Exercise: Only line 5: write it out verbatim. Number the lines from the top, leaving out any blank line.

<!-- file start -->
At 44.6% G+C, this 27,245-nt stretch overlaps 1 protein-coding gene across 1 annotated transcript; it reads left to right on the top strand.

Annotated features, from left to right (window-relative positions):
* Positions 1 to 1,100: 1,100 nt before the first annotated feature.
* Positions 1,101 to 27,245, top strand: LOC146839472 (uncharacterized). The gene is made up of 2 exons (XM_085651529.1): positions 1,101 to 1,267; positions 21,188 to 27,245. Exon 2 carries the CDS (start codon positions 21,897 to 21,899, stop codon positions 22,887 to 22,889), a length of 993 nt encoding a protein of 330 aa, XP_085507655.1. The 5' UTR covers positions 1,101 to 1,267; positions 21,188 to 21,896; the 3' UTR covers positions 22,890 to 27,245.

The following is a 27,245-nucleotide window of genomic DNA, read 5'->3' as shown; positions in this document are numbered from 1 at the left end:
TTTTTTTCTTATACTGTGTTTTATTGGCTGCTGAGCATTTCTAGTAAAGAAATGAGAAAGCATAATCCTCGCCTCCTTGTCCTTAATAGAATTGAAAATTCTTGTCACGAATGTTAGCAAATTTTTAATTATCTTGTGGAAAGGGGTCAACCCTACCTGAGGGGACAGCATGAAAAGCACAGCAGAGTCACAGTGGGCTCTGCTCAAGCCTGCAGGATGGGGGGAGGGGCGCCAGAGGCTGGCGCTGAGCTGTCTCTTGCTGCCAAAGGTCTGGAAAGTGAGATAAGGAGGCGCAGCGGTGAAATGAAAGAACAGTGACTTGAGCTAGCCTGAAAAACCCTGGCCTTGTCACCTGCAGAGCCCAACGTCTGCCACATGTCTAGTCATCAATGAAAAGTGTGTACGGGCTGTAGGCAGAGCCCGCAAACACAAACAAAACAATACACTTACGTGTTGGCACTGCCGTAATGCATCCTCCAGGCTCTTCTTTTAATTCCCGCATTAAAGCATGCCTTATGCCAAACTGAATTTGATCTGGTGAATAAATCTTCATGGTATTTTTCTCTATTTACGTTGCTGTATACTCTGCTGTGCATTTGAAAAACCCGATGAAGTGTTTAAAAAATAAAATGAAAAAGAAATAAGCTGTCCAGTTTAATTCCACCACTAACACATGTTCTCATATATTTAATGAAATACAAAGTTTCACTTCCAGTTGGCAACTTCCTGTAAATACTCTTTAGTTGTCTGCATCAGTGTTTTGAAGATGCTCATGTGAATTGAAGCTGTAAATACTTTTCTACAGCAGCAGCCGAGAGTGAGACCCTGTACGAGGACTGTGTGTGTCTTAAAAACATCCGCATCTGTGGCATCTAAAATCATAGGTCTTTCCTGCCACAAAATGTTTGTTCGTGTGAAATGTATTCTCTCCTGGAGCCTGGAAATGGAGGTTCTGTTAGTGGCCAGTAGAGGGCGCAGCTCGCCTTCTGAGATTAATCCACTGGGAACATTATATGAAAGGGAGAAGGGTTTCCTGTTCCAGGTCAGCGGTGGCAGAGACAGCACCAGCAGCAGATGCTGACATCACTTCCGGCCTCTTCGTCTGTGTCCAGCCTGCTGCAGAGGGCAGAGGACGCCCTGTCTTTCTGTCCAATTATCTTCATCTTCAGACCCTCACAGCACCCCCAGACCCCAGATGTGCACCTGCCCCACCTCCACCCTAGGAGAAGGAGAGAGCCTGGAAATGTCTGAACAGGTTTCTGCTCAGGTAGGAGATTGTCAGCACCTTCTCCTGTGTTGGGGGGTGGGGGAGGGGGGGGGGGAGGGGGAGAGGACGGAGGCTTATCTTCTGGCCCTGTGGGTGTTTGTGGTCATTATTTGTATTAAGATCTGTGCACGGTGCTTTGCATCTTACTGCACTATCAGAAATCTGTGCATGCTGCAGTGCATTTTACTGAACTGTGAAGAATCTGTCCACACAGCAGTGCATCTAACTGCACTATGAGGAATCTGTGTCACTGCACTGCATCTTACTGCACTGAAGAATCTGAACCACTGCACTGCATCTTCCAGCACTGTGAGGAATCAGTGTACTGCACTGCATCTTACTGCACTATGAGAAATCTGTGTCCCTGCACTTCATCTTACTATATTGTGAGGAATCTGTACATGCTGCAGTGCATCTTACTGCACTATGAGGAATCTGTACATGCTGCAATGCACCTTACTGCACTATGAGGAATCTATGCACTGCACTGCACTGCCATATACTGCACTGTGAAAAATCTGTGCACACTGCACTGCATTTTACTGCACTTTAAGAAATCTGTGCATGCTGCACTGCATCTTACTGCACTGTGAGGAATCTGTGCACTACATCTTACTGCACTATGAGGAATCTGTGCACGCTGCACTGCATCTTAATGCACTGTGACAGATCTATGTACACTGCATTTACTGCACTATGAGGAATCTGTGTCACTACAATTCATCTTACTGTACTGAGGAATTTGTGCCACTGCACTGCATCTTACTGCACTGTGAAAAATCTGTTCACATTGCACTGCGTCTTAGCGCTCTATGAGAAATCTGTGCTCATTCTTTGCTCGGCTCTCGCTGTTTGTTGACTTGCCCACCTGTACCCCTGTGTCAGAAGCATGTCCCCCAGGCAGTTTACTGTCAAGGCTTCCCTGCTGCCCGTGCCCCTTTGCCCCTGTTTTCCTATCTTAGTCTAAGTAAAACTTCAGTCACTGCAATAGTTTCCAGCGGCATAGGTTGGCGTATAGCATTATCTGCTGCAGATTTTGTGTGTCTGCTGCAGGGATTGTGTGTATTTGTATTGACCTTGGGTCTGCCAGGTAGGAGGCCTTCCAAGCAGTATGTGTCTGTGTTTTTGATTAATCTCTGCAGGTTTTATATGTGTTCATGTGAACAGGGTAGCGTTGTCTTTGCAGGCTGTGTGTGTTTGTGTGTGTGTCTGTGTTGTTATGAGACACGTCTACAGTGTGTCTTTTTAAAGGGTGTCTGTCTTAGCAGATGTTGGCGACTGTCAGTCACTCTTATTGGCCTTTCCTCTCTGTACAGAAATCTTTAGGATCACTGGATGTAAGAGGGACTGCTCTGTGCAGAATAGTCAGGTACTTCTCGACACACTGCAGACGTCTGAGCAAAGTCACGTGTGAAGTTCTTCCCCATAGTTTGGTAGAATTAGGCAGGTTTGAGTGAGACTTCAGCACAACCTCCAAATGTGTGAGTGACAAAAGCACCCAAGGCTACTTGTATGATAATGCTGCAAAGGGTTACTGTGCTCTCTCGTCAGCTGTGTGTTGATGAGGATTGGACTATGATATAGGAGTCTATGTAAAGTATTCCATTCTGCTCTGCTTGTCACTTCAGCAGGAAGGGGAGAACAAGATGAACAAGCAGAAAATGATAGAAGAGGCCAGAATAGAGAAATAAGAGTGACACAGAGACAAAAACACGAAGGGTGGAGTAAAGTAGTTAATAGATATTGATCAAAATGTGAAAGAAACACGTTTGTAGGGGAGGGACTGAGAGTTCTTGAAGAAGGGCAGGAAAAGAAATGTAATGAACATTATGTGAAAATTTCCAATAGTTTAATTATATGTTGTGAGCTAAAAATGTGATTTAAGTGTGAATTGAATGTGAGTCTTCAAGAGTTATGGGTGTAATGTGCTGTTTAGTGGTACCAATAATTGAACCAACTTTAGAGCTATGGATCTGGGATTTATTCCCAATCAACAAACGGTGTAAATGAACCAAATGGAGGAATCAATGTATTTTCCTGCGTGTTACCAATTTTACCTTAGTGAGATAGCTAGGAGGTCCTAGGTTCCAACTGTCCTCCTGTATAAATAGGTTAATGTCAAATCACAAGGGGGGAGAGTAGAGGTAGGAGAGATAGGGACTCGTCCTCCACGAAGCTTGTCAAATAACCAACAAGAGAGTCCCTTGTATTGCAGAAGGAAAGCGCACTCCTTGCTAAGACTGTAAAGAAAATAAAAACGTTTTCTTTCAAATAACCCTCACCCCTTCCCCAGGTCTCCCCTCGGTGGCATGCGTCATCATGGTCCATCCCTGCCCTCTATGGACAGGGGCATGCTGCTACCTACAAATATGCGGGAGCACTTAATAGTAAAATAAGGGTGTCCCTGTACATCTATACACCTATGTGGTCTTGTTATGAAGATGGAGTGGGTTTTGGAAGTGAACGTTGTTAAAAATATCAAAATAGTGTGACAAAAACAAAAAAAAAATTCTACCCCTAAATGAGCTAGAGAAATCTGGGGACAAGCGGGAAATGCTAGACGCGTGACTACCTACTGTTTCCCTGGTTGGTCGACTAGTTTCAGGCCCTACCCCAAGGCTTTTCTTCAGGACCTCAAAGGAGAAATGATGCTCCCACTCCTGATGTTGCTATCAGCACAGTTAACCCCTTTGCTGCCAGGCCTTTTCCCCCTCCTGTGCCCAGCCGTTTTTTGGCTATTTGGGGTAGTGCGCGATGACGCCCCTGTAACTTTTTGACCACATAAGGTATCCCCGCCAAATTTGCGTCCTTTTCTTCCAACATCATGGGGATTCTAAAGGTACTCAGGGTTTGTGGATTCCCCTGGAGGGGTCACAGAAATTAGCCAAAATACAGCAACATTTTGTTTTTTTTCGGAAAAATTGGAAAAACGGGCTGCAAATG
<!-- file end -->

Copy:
The following is a 27,245-nucleotide window of genomic DNA, read 5'->3' as shown; positions in this document are numbered from 1 at the left end: